New British film-making talent have been selected for Cannes’ parallel sections, but does the UK’s omission from the main competition line-up point to a wider problem?
For the first time in five years the UK doesn’t have a representative in Cannes’ official competition line-up. Despite almost 2,000 entries there wasn’t a single berth for a UK film in the main competition or in Un Certain Regard.
UK co-production Monsoon Shootout, the Hindi-language thriller developed by the UKFC and produced by Trevor Ingman, was announced on Friday as a Midnight Screening and Paul Wright’s first feature For Those in Peril was announced in parallel section Critics’ Week.
Today, there were Directors’ Fortnight berths for Ruairi Robinson’s first film Last Days on Mars and Clio Barnard’s second feature The Selfish Giant. That makes it an impressive five first or second UK features in Critics’ Week and Directors’ Fortnight in two years.
While it would have been unusual for two or three films to have been announced on Friday, especially when considering that only nine films have made the official selection and Un Certain Regard lineups in nine years, some speculated that one or two might sneak in among the 34 that were announced.
Festival director Thierry Fremaux told ScreenDaily last week that there was one film he would have liked to have included in his lineup but that it went to Directors’ Fortnight instead.
Some potentials were Under the Skin, The Invisible Woman, Mandela: Long Walk to Freedom, A Most Wanted Man, Diana, The Double, The Two Faces of January, How I Live Now, Calvary, Philomena, A Field in England and The Railway Man, which were all either deep in post-production or completed in recent months.
The Cannes omission isn’t an isolated event. While it is unusual for the major European festivals to showcase more than one or two UK films in their main competition strands, UK productions have been all-but shut out of the official selections of the most recent Cannes, Berlin and Venice festivals, which are still considered the marquee competitions in Europe.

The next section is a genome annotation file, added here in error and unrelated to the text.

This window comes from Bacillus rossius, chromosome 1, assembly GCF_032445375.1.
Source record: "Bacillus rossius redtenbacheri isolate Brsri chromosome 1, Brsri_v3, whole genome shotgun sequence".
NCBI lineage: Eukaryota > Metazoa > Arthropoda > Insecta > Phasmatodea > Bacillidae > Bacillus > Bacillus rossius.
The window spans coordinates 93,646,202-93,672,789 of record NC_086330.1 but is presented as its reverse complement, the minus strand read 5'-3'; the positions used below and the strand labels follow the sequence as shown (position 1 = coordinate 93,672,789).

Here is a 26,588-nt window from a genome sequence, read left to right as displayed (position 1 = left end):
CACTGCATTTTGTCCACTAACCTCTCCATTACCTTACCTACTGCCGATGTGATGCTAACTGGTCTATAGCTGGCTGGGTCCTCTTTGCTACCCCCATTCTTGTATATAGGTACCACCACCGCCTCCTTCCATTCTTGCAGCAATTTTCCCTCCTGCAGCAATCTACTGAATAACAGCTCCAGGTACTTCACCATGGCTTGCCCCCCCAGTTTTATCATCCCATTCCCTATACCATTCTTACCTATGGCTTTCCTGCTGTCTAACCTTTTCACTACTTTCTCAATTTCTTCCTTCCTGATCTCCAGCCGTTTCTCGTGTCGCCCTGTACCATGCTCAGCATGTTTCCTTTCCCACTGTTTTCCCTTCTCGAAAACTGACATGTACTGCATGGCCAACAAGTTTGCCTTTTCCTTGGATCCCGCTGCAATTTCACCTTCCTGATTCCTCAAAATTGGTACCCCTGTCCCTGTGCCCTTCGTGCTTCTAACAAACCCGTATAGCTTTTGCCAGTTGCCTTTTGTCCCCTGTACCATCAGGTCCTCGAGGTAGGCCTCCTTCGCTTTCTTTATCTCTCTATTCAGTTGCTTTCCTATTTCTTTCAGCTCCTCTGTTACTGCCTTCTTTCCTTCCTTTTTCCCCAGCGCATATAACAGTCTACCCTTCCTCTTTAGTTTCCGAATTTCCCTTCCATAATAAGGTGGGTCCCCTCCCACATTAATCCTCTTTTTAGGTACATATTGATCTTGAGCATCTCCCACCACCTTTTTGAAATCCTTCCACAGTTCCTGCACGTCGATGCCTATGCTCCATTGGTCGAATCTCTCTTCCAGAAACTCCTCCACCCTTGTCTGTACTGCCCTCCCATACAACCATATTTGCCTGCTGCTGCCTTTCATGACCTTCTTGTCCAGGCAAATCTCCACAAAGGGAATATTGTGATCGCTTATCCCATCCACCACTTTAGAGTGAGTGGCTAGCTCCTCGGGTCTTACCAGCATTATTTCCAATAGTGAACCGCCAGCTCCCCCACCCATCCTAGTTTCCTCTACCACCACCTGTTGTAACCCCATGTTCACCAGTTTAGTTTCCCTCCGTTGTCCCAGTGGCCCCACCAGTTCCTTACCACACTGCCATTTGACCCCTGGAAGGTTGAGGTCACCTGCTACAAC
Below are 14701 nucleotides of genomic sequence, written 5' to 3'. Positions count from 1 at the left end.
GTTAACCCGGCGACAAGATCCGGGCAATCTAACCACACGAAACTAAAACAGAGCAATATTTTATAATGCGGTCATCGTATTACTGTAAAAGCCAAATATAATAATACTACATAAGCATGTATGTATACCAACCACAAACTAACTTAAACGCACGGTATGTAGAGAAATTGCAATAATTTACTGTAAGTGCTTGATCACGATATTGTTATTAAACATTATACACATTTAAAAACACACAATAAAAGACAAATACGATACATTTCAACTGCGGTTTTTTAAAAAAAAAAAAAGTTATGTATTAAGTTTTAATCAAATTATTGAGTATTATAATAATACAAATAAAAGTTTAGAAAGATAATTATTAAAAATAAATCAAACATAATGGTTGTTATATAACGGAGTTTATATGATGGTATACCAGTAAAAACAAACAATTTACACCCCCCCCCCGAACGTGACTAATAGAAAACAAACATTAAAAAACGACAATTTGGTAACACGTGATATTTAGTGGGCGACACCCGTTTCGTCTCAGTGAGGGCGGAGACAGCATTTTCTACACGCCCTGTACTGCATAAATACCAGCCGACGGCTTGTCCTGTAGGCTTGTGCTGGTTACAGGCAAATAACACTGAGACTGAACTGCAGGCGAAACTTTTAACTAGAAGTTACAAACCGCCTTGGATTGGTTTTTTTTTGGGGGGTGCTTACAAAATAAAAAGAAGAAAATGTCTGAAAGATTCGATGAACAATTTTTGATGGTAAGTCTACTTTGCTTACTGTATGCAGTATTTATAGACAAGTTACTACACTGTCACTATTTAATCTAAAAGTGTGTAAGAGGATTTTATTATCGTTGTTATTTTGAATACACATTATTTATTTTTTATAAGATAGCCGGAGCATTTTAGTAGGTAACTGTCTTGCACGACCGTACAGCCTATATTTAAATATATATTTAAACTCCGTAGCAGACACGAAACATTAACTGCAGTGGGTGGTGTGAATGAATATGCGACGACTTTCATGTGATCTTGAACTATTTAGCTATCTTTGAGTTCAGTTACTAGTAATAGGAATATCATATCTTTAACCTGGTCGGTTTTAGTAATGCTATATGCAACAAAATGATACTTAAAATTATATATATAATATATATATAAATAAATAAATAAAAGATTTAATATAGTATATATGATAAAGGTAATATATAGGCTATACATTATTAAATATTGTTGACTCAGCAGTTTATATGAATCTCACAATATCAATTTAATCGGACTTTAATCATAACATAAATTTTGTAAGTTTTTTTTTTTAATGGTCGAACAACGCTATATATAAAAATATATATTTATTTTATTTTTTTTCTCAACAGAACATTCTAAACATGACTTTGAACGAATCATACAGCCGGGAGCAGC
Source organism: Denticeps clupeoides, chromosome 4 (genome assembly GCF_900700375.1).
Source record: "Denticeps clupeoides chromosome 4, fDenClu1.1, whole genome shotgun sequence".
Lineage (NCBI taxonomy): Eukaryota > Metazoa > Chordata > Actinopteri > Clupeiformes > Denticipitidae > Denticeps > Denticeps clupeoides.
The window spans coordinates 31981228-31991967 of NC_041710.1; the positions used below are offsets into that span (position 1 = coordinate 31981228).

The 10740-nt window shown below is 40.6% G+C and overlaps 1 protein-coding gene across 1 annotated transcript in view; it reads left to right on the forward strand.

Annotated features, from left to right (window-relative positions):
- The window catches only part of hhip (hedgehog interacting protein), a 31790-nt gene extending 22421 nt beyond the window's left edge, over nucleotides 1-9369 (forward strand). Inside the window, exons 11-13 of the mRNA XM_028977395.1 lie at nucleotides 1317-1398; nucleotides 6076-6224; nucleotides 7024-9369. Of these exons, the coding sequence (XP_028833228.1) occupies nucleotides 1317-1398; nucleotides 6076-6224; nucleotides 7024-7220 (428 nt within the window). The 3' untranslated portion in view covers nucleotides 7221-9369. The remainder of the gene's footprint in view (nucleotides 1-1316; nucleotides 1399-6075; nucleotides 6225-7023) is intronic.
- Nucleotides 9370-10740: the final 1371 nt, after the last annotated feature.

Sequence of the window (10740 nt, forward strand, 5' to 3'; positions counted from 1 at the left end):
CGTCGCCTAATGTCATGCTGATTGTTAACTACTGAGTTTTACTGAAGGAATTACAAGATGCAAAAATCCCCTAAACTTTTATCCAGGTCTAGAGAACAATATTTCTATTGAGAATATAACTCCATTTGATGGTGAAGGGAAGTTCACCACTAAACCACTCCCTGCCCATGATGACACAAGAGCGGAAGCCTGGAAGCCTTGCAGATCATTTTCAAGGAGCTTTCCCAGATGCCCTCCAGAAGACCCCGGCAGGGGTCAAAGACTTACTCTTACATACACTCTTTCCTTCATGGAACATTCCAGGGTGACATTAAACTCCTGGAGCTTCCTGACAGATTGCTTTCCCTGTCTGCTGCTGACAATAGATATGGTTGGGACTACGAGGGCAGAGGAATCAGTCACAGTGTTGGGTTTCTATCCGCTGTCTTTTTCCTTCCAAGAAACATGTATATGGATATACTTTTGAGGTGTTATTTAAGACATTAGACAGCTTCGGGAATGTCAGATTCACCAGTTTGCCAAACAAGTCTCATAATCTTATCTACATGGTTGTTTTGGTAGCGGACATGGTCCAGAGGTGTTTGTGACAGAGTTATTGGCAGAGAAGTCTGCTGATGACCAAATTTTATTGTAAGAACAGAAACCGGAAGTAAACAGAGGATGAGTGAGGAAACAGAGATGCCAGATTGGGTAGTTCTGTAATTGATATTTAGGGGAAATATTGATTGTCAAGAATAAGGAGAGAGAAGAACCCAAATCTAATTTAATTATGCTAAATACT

At Berlin, no UK features made it into the competition or Panorama sections while in Venice, Bernard Rose’s UK-US co-production Boxing Day, which screened in the Horizzonti strand, was the only UK representative.
There are plenty of promising newcomers in the UK. There are plenty of independent directors. There are plenty of mid-budget independent films. But for some reason, the major European festival selectors haven’t been biting of late.
Are they bypassing the UK because of a lack of stand-out talent? Or are those festivals no longer as useful to the UK industry? Or perhaps it really is simply a case of films just not being ready, as we so often hear.
“Cannes is still the gold standard and one of the very best launch-pads”, said Independent’s Andrew Orr, who sold Venice entry Boxing Day as well as Cannes 2011 competition entry We Need to Talk About Kevin.
“The lack of UK films at the big festivals has been quite disappointing. From what I heard there were a lot of films that were supposed to be ready for Cannes. But independent filmmakers all over the world are increasingly speeding up their post-production process to try and get into Cannes.
“That means that for UK independent directors outside of the likes of Ken Loach [who accounts for three of the seven UK films to have been selected in Cannes’ main competition or Un Certain Regard in the last five years], Mike Leigh and Lynne Ramsay it is extremely difficult to get in.”
“Perhaps, while we’ve been celebrating auteurs like Ken Loach and Mike Leigh in recent years, we haven’t looked enough at those new directors who get into strands like Directors’ Fortnight, which has a great track record of launching talent,” said Soda Films’ managing director Edward Fletcher.
Ben Wheatley’s Sightseers debuted in Directors’ Fortnight last year and Rufus Norris’ Broken debuted in Critics’ Week. But in 2011 there were no UK films in either, and only one in 2010.
Fletcher told Screen that for the first time in four years Soda was struggling to find films to fill its New British Cinema Quarterly slate, which supports and distributes new UK films.
“This is the first time in four years we’ve had a gap,” he said. “We don’t have two films for the next two quarters. I’ve seen a lot that aren’t good enough so I’m now waiting on tenter-hooks to see what turns up at Edinburgh.”
But perhaps that’s just a coincidence, too. “I’m sure something will turn up,” says Fletcher.
Many of the larger UK productions will now have their eyes on Toronto, which has been more welcoming to UK films in recent years (albeit with a much larger feature programme than most) with at least 10 UK productions (including co-productions) showcased across its main strands in each of the last two editions.
Or perhaps there’ll be a rush on UK films at Venice and all this will be forgotten.